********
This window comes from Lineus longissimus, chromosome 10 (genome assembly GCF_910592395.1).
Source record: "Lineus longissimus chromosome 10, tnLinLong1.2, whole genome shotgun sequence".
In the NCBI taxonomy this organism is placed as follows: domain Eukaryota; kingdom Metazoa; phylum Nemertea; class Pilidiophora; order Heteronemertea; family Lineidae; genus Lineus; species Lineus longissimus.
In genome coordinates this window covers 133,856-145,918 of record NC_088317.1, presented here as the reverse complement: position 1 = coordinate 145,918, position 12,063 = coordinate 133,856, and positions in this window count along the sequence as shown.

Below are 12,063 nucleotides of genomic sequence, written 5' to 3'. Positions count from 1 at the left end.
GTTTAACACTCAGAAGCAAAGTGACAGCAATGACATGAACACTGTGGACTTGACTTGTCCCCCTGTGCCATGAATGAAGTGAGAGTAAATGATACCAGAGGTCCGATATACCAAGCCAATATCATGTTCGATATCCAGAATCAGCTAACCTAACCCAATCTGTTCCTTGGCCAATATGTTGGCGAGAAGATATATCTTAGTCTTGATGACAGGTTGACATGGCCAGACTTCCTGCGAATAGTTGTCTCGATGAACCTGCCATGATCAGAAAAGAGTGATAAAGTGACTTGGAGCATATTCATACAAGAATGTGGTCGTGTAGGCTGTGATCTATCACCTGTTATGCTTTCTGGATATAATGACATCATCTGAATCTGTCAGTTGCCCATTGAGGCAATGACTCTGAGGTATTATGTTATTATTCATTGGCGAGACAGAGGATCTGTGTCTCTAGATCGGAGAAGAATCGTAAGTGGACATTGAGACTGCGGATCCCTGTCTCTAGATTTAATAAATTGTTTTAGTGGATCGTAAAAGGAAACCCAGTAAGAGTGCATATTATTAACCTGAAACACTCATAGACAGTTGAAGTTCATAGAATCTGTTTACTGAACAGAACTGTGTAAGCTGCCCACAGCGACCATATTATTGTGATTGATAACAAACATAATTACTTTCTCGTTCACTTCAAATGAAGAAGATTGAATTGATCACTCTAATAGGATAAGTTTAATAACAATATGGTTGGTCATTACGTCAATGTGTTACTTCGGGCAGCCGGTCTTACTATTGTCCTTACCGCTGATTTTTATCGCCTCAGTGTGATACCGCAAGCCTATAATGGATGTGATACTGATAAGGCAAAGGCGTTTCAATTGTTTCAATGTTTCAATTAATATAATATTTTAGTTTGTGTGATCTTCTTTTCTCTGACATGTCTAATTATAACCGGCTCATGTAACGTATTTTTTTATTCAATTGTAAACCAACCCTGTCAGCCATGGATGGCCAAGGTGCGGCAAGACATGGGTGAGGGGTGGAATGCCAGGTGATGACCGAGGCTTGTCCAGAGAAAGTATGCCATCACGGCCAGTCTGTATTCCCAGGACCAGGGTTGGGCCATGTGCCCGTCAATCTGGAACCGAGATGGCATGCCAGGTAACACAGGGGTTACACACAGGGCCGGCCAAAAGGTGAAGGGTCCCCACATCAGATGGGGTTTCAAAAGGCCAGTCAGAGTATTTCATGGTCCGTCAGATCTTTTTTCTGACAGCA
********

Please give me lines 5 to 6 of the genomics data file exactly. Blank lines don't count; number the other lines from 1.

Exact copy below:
Below are 12,063 nucleotides of genomic sequence, written 5' to 3'. Positions count from 1 at the left end.
GTTTAACACTCAGAAGCAAAGTGACAGCAATGACATGAACACTGTGGACTTGACTTGTCCCCCTGTGCCATGAATGAAGTGAGAGTAAATGATACCAGAGGTCCGATATACCAAGCCAATATCATGTTCGATATCCAGAATCAGCTAACCTAACCCAATCTGTTCCTTGGCCAATATGTTGGCGAGAAGATATATCTTAGTCTTGATGACAGGTTGACATGGCCAGACTTCCTGCGAATAGTTGTCTCGATGAACCTGCCATGATCAGAAAAGAGTGATAAAGTGACTTGGAGCATATTCATACAAGAATGTGGTCGTGTAGGCTGTGATCTATCACCTGTTATGCTTTCTGGATATAATGACATCATCTGAATCTGTCAGTTGCCCATTGAGGCAATGACTCTGAGGTATTATGTTATTATTCATTGGCGAGACAGAGGATCTGTGTCTCTAGATCGGAGAAGAATCGTAAGTGGACATTGAGACTGCGGATCCCTGTCTCTAGATTTAATAAATTGTTTTAGTGGATCGTAAAAGGAAACCCAGTAAGAGTGCATATTATTAACCTGAAACACTCATAGACAGTTGAAGTTCATAGAATCTGTTTACTGAACAGAACTGTGTAAGCTGCCCACAGCGACCATATTATTGTGATTGATAACAAACATAATTACTTTCTCGTTCACTTCAAATGAAGAAGATTGAATTGATCACTCTAATAGGATAAGTTTAATAACAATATGGTTGGTCATTACGTCAATGTGTTACTTCGGGCAGCCGGTCTTACTATTGTCCTTACCGCTGATTTTTATCGCCTCAGTGTGATACCGCAAGCCTATAATGGATGTGATACTGATAAGGCAAAGGCGTTTCAATTGTTTCAATGTTTCAATTAATATAATATTTTAGTTTGTGTGATCTTCTTTTCTCTGACATGTCTAATTATAACCGGCTCATGTAACGTATTTTTTTATTCAATTGTAAACCAACCCTGTCAGCCATGGATGGCCAAGGTGCGGCAAGACATGGGTGAGGGGTGGAATGCCAGGTGATGACCGAGGCTTGTCCAGAGAAAGTATGCCATCACGGCCAGTCTGTATTCCCAGGACCAGGGTTGGGCCATGTGCCCGTCAATCTGGAACCGAGATGGCATGCCAGGTAACACAGGGGTTACACACAGGGCCGGCCAAAAGGTGAAGGGTCCCCACATCAGATGGGGTTTCAAAAGGCCAGTCAGAGTATTTCATGGTCCGTCAGATCTTTTTTCTGACAGCA